Earlier this year, Decibel caught up with Hellripper architect James McBain to discuss the band’s new album, Warlocks Grim and Withered Hags. His third album under the moniker, Warlocks Grim takes Hellripper’s music in a more melodic—but no less evil—direction. Dedicated Decibel subscribers already got the scoop on the process of making the new record, but there was plenty left from the nearly 40-minute conversation, which you can read below (edited for length and clarity).
To get the full story, pick up the April 2023 issue of Decibel. Warlocks Grim and Withered Hags is out now on Peaceville.
You started the band almost exactly eight years ago to the date, right?
Technically, yeah. The first EP came out January 6, 2015, so of course I’d been writing before that but the official first release was almost eight years ago.
Did you think people would get this into it?
My intention with the EP was just a fun thing to do while I was learning how to write songs and improve my songwriting and learn how to record things at home. I wanted to release an EP and I thought maybe the people in my local scene would hear it and that was kind of as far as I thought it would go. I didn’t think much more would come of it but the music and the band gradually picked up interest from the US and Asia, South America, different labels and zines were writing about it.
I had no expectations when the first EP came out, so it’s really cool.
Speed and thrash metal are often accused of being less original or stuck in the past, so when you’re writing Hellripper stuff—especially since you write pretty quickly—are you trying to change things up?
The writing quickly thing was at the start but gradually I’ve gotten kind of slower. I think that’s coming from trying to make things a bit different, trying to refine ideas, trying to put new things in there takes a bit more time. My main goal always is just to write good songs and it doesn’t really matter if it’s not breaking new ground. Of course that’s always a nice bonus but it’s something that I’ve tried to do more as I release more stuff and as Hellripper kind of progresses.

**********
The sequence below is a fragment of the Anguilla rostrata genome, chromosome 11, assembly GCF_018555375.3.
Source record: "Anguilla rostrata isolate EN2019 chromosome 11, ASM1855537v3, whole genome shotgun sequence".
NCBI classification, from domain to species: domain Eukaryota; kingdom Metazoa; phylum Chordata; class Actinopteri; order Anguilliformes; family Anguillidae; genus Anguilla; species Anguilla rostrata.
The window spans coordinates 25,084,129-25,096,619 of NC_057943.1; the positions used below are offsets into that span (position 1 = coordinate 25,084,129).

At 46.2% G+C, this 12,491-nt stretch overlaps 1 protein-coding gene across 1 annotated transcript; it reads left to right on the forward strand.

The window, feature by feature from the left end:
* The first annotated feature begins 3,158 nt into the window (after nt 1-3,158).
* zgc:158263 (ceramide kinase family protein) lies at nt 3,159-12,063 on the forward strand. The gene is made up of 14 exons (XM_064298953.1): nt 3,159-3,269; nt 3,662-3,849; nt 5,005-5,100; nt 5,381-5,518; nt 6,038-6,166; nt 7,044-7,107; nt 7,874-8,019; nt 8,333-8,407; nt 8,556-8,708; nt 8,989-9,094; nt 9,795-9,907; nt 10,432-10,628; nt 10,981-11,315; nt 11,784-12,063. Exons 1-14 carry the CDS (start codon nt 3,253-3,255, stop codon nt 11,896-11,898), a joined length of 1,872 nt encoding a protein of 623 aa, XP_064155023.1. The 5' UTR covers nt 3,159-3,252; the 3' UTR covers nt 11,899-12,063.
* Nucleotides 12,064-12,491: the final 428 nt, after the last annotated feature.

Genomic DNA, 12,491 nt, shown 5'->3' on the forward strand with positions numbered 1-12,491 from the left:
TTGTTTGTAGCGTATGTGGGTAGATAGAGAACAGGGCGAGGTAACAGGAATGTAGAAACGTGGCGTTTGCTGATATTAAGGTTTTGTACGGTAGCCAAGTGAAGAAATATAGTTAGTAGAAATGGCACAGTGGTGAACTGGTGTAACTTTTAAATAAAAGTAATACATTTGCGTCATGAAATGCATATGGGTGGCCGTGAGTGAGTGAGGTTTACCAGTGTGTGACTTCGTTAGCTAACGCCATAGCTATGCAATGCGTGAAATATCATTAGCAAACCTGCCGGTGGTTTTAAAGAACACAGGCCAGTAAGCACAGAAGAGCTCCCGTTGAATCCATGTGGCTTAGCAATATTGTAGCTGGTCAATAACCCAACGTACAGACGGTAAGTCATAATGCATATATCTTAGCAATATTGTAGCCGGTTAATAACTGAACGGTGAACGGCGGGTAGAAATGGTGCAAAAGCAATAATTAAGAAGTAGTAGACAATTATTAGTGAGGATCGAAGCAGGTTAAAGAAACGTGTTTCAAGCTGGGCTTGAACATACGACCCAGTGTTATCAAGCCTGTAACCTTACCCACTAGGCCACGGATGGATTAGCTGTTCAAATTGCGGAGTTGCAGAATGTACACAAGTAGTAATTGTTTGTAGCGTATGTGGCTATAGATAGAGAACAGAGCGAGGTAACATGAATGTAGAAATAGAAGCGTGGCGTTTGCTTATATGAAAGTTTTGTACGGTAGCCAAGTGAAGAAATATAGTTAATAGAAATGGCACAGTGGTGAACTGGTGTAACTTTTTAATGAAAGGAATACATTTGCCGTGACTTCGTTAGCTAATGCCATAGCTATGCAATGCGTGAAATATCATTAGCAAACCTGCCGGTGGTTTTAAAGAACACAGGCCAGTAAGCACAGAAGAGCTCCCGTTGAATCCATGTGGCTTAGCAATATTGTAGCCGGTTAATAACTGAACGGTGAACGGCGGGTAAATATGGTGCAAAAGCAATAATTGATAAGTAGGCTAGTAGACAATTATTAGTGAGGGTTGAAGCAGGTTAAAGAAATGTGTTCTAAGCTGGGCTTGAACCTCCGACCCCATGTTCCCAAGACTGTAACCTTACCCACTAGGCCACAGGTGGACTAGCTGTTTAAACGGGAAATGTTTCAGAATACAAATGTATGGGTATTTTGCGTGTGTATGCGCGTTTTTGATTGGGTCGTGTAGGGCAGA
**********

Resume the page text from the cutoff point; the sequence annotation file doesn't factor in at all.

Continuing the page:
I think if you listen to the first EP and the first stuff, it’s very simple, kind of metal-punk, Toxic Holocaust influence. Now, if you listen to the new album, it’s a bit more varied, a bit more diverse.
That’s probably the more sustainable approach long-term anyway, not chasing any specific trend or sound.
That’s the main goal. Over the years, especially with this new album, I’ve tried to incorporate a little more influence from other places instead of solely being influenced by the black-thrash, speed, punk type stuff. I’ve tried to bring in stuff from my favorite bands outside that scope, Alice in Chains or the Beatles or something.
This album felt like it has a little more melodic and rock sensibility to it.
While writing this album, I was listening to my usual stuff but I was listening to a lot of classic bands like AC/DC, Black Sabbath, as well as Alice in Chains, even bands like Oasis and Manic Street Preachers, Smashing Pumpkins, the Beatles. Maybe that stuff creeps in. If I hear something I like in their music, I think, “Maybe I can try and put this in a speed metal context.”
I think it’s a lot more guitar-focused as well. There’s a lot more guitar solos, harmonies, things like that.